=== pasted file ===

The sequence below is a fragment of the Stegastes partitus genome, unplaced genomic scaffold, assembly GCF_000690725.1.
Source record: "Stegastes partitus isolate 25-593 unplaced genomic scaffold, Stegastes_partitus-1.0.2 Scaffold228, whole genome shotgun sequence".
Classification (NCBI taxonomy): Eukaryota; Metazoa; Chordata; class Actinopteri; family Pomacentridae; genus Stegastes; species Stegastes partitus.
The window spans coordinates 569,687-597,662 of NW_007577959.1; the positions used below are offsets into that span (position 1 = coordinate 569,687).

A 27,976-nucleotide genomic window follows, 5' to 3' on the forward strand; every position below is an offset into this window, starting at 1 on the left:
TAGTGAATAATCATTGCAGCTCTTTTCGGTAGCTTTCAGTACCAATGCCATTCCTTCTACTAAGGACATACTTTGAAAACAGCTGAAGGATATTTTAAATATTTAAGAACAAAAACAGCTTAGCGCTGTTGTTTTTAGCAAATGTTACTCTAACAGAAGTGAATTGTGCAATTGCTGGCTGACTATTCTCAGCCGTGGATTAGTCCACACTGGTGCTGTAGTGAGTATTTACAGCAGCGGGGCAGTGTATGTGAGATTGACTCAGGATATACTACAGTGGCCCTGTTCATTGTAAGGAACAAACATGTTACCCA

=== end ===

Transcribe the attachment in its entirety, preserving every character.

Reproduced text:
The sequence below is a fragment of the Stegastes partitus genome, unplaced genomic scaffold, assembly GCF_000690725.1.
Source record: "Stegastes partitus isolate 25-593 unplaced genomic scaffold, Stegastes_partitus-1.0.2 Scaffold228, whole genome shotgun sequence".
Classification (NCBI taxonomy): Eukaryota; Metazoa; Chordata; class Actinopteri; family Pomacentridae; genus Stegastes; species Stegastes partitus.
The window spans coordinates 569,687-597,662 of NW_007577959.1; the positions used below are offsets into that span (position 1 = coordinate 569,687).

A 27,976-nucleotide genomic window follows, 5' to 3' on the forward strand; every position below is an offset into this window, starting at 1 on the left:
TAGTGAATAATCATTGCAGCTCTTTTCGGTAGCTTTCAGTACCAATGCCATTCCTTCTACTAAGGACATACTTTGAAAACAGCTGAAGGATATTTTAAATATTTAAGAACAAAAACAGCTTAGCGCTGTTGTTTTTAGCAAATGTTACTCTAACAGAAGTGAATTGTGCAATTGCTGGCTGACTATTCTCAGCCGTGGATTAGTCCACACTGGTGCTGTAGTGAGTATTTACAGCAGCGGGGCAGTGTATGTGAGATTGACTCAGGATATACTACAGTGGCCCTGTTCATTGTAAGGAACAAACATGTTACCCA